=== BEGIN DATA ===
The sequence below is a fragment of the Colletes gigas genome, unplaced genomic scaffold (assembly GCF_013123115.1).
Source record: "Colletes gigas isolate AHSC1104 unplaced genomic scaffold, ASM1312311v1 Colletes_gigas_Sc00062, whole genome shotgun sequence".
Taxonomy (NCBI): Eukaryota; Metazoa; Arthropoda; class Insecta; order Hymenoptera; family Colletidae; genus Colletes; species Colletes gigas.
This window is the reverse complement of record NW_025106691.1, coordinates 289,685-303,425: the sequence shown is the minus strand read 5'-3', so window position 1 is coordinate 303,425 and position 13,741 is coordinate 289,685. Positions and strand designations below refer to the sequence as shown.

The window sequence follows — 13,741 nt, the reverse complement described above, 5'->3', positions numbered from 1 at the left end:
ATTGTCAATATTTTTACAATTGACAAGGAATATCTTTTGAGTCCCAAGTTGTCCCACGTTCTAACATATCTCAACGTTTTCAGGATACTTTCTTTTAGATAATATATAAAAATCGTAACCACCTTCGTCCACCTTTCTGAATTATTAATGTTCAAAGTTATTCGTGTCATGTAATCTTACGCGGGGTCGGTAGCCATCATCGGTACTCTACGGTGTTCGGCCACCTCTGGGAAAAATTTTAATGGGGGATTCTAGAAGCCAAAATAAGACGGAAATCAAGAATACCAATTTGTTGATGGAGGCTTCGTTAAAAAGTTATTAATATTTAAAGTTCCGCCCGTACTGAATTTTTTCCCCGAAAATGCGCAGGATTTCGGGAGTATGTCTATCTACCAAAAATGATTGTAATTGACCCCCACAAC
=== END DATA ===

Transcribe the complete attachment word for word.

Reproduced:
The sequence below is a fragment of the Colletes gigas genome, unplaced genomic scaffold (assembly GCF_013123115.1).
Source record: "Colletes gigas isolate AHSC1104 unplaced genomic scaffold, ASM1312311v1 Colletes_gigas_Sc00062, whole genome shotgun sequence".
Taxonomy (NCBI): Eukaryota; Metazoa; Arthropoda; class Insecta; order Hymenoptera; family Colletidae; genus Colletes; species Colletes gigas.
This window is the reverse complement of record NW_025106691.1, coordinates 289,685-303,425: the sequence shown is the minus strand read 5'-3', so window position 1 is coordinate 303,425 and position 13,741 is coordinate 289,685. Positions and strand designations below refer to the sequence as shown.

The window sequence follows — 13,741 nt, the reverse complement described above, 5'->3', positions numbered from 1 at the left end:
ATTGTCAATATTTTTACAATTGACAAGGAATATCTTTTGAGTCCCAAGTTGTCCCACGTTCTAACATATCTCAACGTTTTCAGGATACTTTCTTTTAGATAATATATAAAAATCGTAACCACCTTCGTCCACCTTTCTGAATTATTAATGTTCAAAGTTATTCGTGTCATGTAATCTTACGCGGGGTCGGTAGCCATCATCGGTACTCTACGGTGTTCGGCCACCTCTGGGAAAAATTTTAATGGGGGATTCTAGAAGCCAAAATAAGACGGAAATCAAGAATACCAATTTGTTGATGGAGGCTTCGTTAAAAAGTTATTAATATTTAAAGTTCCGCCCGTACTGAATTTTTTCCCCGAAAATGCGCAGGATTTCGGGAGTATGTCTATCTACCAAAAATGATTGTAATTGACCCCCACAAC